City Says Three Incidents Led to Police Chief’s Ouster

Former Police Chief Steve Bukala was asked to resign his post after an investigation determined he had violated police department policy and a section of the employee handbook, according to a disciplinary action report from City Manager Mike Burns.

Messages sent to Bukala for comment on this story were not returned.

The disciplinary action report, obtained via a Freedom of Information Act request, asserts that Bukala violated the following city policies:

  • Police Department Policy 1, Chapter 4 regarding behavior unbecoming of a police officer.
  • Police Department Policy 1, Chapter 4 regarding personal feelings influencing professional conduct.
  • Employee Handbook Section 2.8 regarding social media procedures.

In his report, Burns says these violations occurred during three incidents in May and June.

On May 11, Burns says he received a verbal complaint about a picture that was posted to Bukala’s personal Facebook page. He received a second complaint about the same issue via email on May 12. The photo in question showed Bukala outside a Home Depot store with a face mask on his elbow. The photo was removed but apparently not before it was seen by one of the department’s officers.

The complaints also said that Bukala had made statements on his personal page about not agreeing with Governor Gretchen Whitmer’s Executive Orders and his intention not to enforce them. The written complaint states, in part:

It is troubling to me that our Chief of Police seems to be displaying a pattern of picking and choosing which rules he follows….I can’t help but wonder what message this behavior sends to his officers.

In response to these complaints, Burns writes in his report that he counseled Bukala to be mindful of what he posts on social media.

On May 27, Bukala sent an email to a local resident who was trying to organize a car caravan for Lowell High School seniors. This individual was looking for assistance in diverting traffic to allow the caravan to proceed through town. Bukala’s reply noted that the Lowell Police Department could not stop traffic as it might be a violation of the current Executive Order. He said any caravan would have to yield to traffic lights, and Bowes Road might be a good route. He went on to say, “That takes you off Main Street and keeps the Gretchen Posse off my back and the city’s back.”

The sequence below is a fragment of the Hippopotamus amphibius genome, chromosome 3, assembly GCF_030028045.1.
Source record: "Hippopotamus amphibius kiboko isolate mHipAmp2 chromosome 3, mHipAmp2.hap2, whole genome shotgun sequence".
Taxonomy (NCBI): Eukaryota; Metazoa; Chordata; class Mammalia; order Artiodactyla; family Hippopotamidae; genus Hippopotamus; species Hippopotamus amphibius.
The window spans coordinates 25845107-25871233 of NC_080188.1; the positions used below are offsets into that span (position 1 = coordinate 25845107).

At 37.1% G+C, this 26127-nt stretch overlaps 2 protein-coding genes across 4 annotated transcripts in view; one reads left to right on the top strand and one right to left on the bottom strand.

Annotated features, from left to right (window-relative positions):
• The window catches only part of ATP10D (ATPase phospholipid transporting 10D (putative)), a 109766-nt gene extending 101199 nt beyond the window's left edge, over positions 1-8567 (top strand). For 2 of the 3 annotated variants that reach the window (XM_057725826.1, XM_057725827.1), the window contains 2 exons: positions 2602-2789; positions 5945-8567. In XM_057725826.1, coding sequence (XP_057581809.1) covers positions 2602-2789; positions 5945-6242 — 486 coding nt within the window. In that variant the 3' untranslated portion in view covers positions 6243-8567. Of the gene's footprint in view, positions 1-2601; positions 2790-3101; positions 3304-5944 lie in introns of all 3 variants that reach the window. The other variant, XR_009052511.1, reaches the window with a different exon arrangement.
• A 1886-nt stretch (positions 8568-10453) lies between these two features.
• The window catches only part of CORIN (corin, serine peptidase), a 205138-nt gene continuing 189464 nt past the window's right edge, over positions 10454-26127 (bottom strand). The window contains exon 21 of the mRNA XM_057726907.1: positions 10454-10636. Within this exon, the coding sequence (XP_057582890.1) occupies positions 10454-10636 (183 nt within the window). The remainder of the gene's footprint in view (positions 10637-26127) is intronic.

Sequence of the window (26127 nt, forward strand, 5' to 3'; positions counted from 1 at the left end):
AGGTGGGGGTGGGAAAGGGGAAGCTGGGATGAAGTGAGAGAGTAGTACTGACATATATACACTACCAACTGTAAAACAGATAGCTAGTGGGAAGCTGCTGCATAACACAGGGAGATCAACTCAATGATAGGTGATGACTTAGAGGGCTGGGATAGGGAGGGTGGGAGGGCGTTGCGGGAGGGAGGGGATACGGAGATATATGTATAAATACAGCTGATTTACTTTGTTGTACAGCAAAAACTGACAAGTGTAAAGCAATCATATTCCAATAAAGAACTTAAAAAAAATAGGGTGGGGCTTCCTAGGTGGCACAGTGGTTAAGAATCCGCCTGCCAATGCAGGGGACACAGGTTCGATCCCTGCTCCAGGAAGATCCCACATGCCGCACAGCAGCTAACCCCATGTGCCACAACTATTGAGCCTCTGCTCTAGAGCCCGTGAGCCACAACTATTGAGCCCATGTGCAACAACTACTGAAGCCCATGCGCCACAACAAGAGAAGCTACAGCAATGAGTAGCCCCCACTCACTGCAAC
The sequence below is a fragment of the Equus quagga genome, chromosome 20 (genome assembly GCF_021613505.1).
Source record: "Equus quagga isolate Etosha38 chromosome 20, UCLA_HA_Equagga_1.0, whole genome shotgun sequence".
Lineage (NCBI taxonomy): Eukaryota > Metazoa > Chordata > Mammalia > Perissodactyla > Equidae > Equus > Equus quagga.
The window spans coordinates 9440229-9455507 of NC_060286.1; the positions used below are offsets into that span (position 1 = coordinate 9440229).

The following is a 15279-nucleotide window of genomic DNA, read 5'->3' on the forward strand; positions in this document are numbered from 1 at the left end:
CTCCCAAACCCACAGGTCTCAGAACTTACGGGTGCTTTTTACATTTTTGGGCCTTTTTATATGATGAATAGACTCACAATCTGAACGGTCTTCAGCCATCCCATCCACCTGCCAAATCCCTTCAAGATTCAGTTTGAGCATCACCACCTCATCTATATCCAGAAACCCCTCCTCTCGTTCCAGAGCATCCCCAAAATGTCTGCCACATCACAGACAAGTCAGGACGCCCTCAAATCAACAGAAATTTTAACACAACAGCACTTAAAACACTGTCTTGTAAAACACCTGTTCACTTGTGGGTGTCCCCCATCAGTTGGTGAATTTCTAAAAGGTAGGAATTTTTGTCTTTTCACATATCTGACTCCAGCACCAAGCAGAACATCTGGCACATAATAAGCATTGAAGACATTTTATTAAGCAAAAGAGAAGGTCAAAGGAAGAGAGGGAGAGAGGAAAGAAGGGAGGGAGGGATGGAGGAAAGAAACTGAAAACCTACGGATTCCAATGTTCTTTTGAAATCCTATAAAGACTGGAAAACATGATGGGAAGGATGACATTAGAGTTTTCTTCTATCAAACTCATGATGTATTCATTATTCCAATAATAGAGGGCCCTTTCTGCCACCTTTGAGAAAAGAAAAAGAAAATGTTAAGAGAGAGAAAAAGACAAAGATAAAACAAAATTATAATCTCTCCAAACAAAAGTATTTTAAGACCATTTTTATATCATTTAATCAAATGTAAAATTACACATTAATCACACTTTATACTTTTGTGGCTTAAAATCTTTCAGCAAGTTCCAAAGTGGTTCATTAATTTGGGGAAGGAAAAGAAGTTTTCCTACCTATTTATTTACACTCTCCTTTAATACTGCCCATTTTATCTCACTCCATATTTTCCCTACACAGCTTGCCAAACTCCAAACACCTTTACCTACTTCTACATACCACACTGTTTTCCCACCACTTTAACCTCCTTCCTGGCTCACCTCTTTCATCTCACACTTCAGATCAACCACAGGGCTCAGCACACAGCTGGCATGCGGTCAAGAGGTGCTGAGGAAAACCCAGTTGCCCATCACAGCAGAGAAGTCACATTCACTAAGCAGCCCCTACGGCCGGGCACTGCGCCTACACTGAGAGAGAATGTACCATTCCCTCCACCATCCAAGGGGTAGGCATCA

In his report, Burns wrote, “I later reminded him to be professional and that he could have easily responded to her as Governor Whitmer.”

The final incident occurred on June 2 when the Lowell Police Department posted the following update on its Facebook page.

Greetings. Just to inform the public we will have four open carry 2nd amendment citizens walking Main Street. They took the time to inform LPD that they’re coming out. They are well within their second amendment rights to do this. We are aware and no need to call us. We at the Lowell Police Department support the legally armed citizen and the second amendment.

According to the disciplinary report, Burns directed Bukala to post a notice about individuals openly carrying firearms in the city. However, he writes, “When I observed the last sentence of the statement it appeared to me this was taking a political position and possibly escalating rhetoric.”

Burns says he immediately went to Bukala’s office to say that the update as written would likely generate complaints. According to the report, Bukala responded, “This is a true statement.” About 10 minutes later, Mayor Mike DeVore called to say he had received four complaints about the update and wanted the last sentence deleted. The post was then edited to remove that line.

The disciplinary action report goes on to say, “We do not insert ourselves into political issues, whether directly or indirectly. Your rhetoric and actions on these three issues are unprofessional and reflect poorly on the City and the Department.” Although not related to these incidents, Burns also noted that he had suspended Bukala for 90 days in 2017 and ended by saying, “I do not have confidence in your ability to serve as the Chief of Police any longer.”

Burns ended his memo, dated June 4, by asking for Bukala to resign by 5pm that day. If he did not resign, his employment would be terminated at 5:01pm.

At 1:14pm on June 4, Bukala submitted his resignation to Burns and DeVore via email. It read, in part, “I have enjoyed my 27 year career as a Police Officer however, I have decided it is time for me to start my life outside of the Lowell Police Department and my future looks very bright.”

Bukala’s resignation was met with anger from some residents who say the former Police Chief is being punished for supporting the 2nd Amendment of the Constitution. Dozens of people marched through the downtown on Sunday afternoon in support of Bukala.

It is unclear whether Lowell City Council was consulted prior to the decision to request Bukala’s resignation, and an email sent to councilmembers for comment was not returned. Lowell’s First Look also reached out to Bukala for comment but did not receive a response.

The entire disciplinary action report can be view here.

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